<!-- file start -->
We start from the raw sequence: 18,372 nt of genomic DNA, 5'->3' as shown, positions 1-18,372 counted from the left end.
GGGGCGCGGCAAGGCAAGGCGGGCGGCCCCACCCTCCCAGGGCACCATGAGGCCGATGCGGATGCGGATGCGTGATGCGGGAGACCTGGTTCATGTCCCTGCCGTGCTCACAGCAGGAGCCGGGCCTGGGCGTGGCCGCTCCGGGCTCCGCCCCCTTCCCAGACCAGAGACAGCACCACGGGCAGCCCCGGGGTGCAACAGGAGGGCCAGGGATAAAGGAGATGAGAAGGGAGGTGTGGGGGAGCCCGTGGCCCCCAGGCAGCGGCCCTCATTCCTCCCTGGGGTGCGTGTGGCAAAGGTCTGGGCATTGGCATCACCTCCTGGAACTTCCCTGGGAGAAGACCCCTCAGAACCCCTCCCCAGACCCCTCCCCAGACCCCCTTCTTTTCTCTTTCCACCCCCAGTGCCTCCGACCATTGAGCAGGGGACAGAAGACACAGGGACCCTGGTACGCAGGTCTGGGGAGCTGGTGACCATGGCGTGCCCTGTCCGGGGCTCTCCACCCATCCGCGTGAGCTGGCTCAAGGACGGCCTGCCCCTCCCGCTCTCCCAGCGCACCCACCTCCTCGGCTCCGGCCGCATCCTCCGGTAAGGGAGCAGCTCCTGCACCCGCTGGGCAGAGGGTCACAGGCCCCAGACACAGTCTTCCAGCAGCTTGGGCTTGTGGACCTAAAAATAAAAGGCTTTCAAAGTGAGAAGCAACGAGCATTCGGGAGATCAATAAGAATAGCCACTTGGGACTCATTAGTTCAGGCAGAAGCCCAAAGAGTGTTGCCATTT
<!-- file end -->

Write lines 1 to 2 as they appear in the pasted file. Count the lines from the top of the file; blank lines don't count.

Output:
We start from the raw sequence: 18,372 nt of genomic DNA, 5'->3' as shown, positions 1-18,372 counted from the left end.
GGGGCGCGGCAAGGCAAGGCGGGCGGCCCCACCCTCCCAGGGCACCATGAGGCCGATGCGGATGCGGATGCGTGATGCGGGAGACCTGGTTCATGTCCCTGCCGTGCTCACAGCAGGAGCCGGGCCTGGGCGTGGCCGCTCCGGGCTCCGCCCCCTTCCCAGACCAGAGACAGCACCACGGGCAGCCCCGGGGTGCAACAGGAGGGCCAGGGATAAAGGAGATGAGAAGGGAGGTGTGGGGGAGCCCGTGGCCCCCAGGCAGCGGCCCTCATTCCTCCCTGGGGTGCGTGTGGCAAAGGTCTGGGCATTGGCATCACCTCCTGGAACTTCCCTGGGAGAAGACCCCTCAGAACCCCTCCCCAGACCCCTCCCCAGACCCCCTTCTTTTCTCTTTCCACCCCCAGTGCCTCCGACCATTGAGCAGGGGACAGAAGACACAGGGACCCTGGTACGCAGGTCTGGGGAGCTGGTGACCATGGCGTGCCCTGTCCGGGGCTCTCCACCCATCCGCGTGAGCTGGCTCAAGGACGGCCTGCCCCTCCCGCTCTCCCAGCGCACCCACCTCCTCGGCTCCGGCCGCATCCTCCGGTAAGGGAGCAGCTCCTGCACCCGCTGGGCAGAGGGTCACAGGCCCCAGACACAGTCTTCCAGCAGCTTGGGCTTGTGGACCTAAAAATAAAAGGCTTTCAAAGTGAGAAGCAACGAGCATTCGGGAGATCAATAAGAATAGCCACTTGGGACTCATTAGTTCAGGCAGAAGCCCAAAGAGTGTTGCCATTT